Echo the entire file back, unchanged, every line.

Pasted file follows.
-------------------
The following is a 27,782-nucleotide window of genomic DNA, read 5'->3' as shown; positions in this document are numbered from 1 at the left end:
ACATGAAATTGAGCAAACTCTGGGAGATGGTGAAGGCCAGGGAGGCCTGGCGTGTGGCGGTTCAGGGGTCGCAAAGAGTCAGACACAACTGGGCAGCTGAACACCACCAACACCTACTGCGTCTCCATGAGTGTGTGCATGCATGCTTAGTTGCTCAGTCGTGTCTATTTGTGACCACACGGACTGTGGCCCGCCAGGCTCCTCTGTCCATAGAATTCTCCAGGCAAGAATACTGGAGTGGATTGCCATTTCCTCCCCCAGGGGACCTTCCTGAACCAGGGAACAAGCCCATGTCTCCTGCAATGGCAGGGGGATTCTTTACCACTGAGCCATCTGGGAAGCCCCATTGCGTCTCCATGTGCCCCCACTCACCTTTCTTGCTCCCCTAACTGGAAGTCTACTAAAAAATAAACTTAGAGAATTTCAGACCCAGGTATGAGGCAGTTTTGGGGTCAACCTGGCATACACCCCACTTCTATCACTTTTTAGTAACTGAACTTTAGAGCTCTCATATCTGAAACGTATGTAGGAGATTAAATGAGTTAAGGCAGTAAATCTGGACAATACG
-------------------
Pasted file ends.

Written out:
The following is a 27,782-nucleotide window of genomic DNA, read 5'->3' as shown; positions in this document are numbered from 1 at the left end:
ACATGAAATTGAGCAAACTCTGGGAGATGGTGAAGGCCAGGGAGGCCTGGCGTGTGGCGGTTCAGGGGTCGCAAAGAGTCAGACACAACTGGGCAGCTGAACACCACCAACACCTACTGCGTCTCCATGAGTGTGTGCATGCATGCTTAGTTGCTCAGTCGTGTCTATTTGTGACCACACGGACTGTGGCCCGCCAGGCTCCTCTGTCCATAGAATTCTCCAGGCAAGAATACTGGAGTGGATTGCCATTTCCTCCCCCAGGGGACCTTCCTGAACCAGGGAACAAGCCCATGTCTCCTGCAATGGCAGGGGGATTCTTTACCACTGAGCCATCTGGGAAGCCCCATTGCGTCTCCATGTGCCCCCACTCACCTTTCTTGCTCCCCTAACTGGAAGTCTACTAAAAAATAAACTTAGAGAATTTCAGACCCAGGTATGAGGCAGTTTTGGGGTCAACCTGGCATACACCCCACTTCTATCACTTTTTAGTAACTGAACTTTAGAGCTCTCATATCTGAAACGTATGTAGGAGATTAAATGAGTTAAGGCAGTAAATCTGGACAATACG